That is not to reject the value of resolving conflicts without fighting. In fact Seizan gives an example of this from his first meeting with the man who was to become his teacher in Confucianism, Minagawa Kien. This was a man not particularly known for his swordsmanship, a scholar, in fact, but who wore two swords as men of his class did in those days. Seizan, who was young and serious about his swordsmanship, made fun of Kien for wearing swords despite his scholarly demeanor. "What would you do if I attacked you now?" he asked. Kien was not in the least perturbed, but replied that every time he picked up his swords he did so with the resolution to use them, and so he was perfectly prepared to use them now, if necessary. If Seizan wanted proof, he had only to attack him and he would show him. Seizan backed down and was forced to admit that he had been defeated by the strength and sincerity of Kien's commitment. This is much closer to the saya no uchi of budo, but Seizan doesn't comment on whether he regarded it as an example of the concept or not. I rather think he didn't, although he does say how impressed he was with Kien.

I will take this chance to recommend my book 'The Samurai Mind', published by Tuttle and due out next month, which includes translations of Seizan's Joseishi Kendan and Hirayama Shiryu's Kensetsu. It is by me, of course, which is another good reason to check it out.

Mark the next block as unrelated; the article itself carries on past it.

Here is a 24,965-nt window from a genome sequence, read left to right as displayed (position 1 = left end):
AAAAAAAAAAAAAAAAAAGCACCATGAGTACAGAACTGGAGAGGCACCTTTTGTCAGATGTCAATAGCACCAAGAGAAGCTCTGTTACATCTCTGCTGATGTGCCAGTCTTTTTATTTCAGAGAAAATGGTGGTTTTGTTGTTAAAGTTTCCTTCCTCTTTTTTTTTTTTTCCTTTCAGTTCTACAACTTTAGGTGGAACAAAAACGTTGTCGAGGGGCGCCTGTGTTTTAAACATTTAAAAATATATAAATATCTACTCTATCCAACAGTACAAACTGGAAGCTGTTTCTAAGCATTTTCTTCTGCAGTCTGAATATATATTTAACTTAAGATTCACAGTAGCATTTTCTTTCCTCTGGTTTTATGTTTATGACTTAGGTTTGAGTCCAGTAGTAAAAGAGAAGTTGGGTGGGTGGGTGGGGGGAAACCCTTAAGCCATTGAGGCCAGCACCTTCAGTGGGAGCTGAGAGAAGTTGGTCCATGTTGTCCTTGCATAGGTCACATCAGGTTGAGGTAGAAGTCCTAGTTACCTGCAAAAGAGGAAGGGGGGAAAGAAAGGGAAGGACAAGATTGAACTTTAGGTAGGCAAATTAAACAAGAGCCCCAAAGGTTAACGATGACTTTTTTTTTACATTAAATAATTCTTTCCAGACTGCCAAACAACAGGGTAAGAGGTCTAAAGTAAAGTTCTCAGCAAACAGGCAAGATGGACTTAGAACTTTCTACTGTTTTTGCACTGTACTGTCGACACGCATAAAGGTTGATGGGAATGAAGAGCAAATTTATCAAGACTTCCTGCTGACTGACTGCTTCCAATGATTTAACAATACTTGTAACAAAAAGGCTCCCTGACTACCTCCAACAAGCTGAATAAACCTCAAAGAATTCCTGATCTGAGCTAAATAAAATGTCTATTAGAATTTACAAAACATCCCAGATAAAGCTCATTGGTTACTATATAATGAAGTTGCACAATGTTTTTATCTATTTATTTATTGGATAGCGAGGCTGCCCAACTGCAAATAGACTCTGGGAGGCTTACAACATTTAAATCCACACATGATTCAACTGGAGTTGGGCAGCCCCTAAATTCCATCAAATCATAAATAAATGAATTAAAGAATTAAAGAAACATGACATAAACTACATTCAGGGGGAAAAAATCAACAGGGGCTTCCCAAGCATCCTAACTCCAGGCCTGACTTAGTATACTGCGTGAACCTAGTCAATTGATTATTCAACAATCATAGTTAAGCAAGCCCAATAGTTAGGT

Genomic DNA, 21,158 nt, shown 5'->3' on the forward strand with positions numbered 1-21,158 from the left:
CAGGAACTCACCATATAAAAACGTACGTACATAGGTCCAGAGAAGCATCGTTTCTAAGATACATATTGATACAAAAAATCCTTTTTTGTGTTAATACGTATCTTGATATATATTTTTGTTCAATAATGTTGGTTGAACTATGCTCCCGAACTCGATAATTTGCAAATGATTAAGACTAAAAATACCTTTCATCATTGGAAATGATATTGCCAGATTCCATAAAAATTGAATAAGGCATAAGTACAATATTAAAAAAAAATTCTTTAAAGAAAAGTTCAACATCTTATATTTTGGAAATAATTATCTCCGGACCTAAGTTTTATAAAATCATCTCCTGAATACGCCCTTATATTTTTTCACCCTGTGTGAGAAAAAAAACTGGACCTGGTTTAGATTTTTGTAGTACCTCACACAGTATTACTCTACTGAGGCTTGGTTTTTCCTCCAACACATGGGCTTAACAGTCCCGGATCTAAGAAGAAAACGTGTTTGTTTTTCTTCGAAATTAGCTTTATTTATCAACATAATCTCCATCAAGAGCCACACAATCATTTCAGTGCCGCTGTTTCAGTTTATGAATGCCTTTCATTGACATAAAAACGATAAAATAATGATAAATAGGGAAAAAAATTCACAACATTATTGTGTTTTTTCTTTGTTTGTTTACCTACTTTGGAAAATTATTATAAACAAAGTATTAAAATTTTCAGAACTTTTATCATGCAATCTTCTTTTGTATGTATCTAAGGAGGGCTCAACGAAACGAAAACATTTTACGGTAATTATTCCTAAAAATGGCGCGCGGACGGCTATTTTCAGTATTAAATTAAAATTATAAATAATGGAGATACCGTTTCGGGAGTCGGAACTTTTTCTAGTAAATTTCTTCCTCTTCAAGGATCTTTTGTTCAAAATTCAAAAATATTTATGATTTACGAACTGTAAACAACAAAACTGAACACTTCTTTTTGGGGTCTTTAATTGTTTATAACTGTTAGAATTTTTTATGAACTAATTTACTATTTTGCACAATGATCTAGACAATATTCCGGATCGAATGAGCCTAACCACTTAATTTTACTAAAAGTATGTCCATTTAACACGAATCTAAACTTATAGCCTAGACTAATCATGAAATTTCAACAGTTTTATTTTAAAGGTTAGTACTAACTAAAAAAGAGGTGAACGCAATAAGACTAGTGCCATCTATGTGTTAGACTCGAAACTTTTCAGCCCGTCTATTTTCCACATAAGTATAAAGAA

Sunday, 6 February 2011

Plum Blossom Lore

Yamamoto Baiitsu (1783-1856)

Although it's only the first week of February, the last few days have seemed quite spring-like.. despite the snow that is still visible on the mountains to the north of Kyoto, and the dead grass that covers the banks of the Kamo River. It should have been no surprise to find that February 4th is the day known as Rishun, which marks the start of spring in the old Japanese calendar. This early spring period runs through the 18th of the month, and is closely associated with plum blossom.

The ume - more properly an apricot, it seems, but generally known as plum - is just coming into flower during this period, though it won't come into full bloom until near the end of the month. I associate it particularly strongly with China and Japan, and it often appears in literature and art here, not to mention as a favorite plant in gardens. The sweet scent of a plum orchard in flower is quite strong, and if you go to a plum bonsai exhibition, such as the one held in Nagahama every year, almost unbelievably concentrated and quite beautiful, even - I would think- for non-flower lovers.